December 22, 2012

Why It's Critical to Cover 'Controversial' Science

Ken Fisher, Ars Technica


AP Photo

Ars Technica has never been afraid to cover so-called "controversial" issues in science and culture. Here is why we routinely cover them—and why we reject calls for us to be silent on such issues.

I put "controversial" in quotes for a reason. Many of the topics that are supposedly controversial are not really contentious at all among people who are properly informed and rely on a scientific understanding of the physical world around us.

Read Full Article ››

TAGGED: Science Controversy, Science Literacy, Climate Change, Evolution

RECOMMENDED ARTICLES

October 19, 2013
Tea Partiers Score High on Science Literacy
Dan Kahan, Cult. Cog. Proj.
The "science comprehension" measure is a composite of 11 items from the National Science Foundation's "Science Indicators" battery, the standard measure of "science literacy" used in public opinion studies (including... more ››
October 21, 2013
Children's Book Perfectly Explains Evolution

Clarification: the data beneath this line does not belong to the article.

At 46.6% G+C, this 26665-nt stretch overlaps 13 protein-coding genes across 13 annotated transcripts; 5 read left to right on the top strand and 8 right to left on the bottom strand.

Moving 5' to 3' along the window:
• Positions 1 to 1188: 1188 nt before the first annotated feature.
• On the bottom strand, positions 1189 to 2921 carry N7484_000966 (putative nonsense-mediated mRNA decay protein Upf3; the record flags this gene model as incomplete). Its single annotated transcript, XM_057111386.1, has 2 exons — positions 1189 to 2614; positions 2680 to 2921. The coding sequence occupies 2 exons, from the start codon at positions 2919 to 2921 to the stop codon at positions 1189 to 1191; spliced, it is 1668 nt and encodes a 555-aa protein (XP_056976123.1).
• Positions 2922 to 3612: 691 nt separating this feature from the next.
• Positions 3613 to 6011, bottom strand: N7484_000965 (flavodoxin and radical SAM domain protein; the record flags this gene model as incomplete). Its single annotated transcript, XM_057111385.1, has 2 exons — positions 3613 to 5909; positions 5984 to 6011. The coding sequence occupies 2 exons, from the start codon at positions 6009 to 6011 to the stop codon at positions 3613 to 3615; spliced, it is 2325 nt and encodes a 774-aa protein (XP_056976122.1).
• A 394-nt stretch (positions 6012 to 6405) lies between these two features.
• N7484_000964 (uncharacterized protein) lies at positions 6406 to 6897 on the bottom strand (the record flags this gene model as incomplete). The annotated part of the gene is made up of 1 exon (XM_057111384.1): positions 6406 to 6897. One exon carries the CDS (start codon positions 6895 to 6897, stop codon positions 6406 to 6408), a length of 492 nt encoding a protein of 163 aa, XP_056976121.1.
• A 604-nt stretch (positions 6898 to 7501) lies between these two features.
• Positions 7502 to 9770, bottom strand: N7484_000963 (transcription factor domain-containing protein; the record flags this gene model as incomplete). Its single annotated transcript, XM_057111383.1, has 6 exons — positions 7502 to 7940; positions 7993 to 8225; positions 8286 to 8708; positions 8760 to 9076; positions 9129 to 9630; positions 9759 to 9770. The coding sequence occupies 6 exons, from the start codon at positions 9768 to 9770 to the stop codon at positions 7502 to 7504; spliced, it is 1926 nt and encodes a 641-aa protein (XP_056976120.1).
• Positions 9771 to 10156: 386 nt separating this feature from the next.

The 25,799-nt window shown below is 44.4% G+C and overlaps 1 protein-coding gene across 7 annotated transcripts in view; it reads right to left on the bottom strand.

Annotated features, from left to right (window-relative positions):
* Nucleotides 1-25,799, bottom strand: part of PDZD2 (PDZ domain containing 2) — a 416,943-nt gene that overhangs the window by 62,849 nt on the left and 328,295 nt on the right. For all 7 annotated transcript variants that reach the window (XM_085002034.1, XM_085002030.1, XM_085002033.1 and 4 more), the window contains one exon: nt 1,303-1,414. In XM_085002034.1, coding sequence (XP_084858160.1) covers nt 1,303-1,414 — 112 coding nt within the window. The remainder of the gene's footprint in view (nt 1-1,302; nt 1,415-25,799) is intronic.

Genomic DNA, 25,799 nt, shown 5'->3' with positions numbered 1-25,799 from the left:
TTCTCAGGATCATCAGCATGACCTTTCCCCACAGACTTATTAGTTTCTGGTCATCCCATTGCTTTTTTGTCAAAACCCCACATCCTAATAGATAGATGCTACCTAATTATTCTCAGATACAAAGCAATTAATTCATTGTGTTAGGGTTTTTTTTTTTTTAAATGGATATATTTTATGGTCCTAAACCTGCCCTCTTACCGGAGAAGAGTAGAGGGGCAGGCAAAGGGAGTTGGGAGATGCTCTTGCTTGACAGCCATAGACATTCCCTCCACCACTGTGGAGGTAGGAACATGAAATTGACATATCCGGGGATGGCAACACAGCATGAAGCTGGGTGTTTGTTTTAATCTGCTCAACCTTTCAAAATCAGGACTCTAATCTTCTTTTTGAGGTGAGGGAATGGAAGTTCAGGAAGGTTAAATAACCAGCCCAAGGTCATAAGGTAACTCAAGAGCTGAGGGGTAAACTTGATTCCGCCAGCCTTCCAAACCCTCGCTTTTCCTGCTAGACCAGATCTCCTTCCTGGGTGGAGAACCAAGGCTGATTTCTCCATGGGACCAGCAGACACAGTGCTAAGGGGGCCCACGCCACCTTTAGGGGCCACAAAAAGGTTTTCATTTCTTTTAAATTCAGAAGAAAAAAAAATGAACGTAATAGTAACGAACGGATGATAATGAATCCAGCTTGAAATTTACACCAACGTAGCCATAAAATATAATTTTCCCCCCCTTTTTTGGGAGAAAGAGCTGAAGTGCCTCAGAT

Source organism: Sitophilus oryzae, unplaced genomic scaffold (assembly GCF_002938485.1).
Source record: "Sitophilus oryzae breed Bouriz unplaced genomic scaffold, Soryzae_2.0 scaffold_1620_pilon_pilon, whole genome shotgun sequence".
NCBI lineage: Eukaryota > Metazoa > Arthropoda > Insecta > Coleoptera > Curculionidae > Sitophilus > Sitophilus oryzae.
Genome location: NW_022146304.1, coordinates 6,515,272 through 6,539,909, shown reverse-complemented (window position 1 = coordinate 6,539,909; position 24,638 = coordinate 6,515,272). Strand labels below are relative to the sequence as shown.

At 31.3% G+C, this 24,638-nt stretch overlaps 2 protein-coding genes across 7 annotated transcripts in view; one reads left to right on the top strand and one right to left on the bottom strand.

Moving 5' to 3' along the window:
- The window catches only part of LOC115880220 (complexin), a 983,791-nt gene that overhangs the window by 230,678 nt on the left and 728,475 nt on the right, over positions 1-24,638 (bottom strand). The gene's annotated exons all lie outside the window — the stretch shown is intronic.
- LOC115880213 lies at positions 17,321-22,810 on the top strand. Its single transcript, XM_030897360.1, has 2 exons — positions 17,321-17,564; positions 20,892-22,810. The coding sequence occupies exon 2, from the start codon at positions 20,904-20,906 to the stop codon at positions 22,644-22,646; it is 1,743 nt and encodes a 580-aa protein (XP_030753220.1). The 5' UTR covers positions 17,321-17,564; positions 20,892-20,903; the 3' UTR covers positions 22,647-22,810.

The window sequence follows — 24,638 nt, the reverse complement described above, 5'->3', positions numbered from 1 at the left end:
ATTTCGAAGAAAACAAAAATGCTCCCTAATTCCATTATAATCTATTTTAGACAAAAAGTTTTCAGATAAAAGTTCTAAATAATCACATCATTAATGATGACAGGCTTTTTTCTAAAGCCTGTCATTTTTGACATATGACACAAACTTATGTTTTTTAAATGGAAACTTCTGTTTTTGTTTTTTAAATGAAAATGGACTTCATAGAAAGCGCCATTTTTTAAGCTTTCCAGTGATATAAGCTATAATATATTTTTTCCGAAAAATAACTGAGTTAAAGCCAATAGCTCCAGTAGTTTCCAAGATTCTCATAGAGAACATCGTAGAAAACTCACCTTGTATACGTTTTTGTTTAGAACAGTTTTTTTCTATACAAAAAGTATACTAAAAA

Amanda Schaffer, Slate
In some of the best children’s books, dandelions turn into stars, sharks and radishes merge, and pancakes fall from the sky. No one would confuse these magical tales for descriptions of nature. Small children can... more ››
October 21, 2013
Oxygen Does Not Always Lead to Advanced Life
Univ. of S. Denmark
Any textbook will tell you that oxygen is essential for advanced life to evolve. But why did life not explode when oxygen levels rose dramatically 2.1 billion years ago? This is the big question after a Danish/Swedish/French... more ››
October 15, 2013
Mysterious Moose Die-Off Alarms Scientists
Jim Robbins, NY Times
Across North America — in places as far-flung as Montana and British Columbia, New Hampshire and Minnesota — moose populations are in steep decline. And no one is sure why. more ››
October 14, 2013
Is the World Getting Better or Worse?
Bjorn Lomborg, NewScientist
FOR the past half century, a fundamental debate has raged between optimists and pessimists over the state of the world. Pessimists build their case on overpopulation, starvation and depletion of resources. Optimists stand for... more ››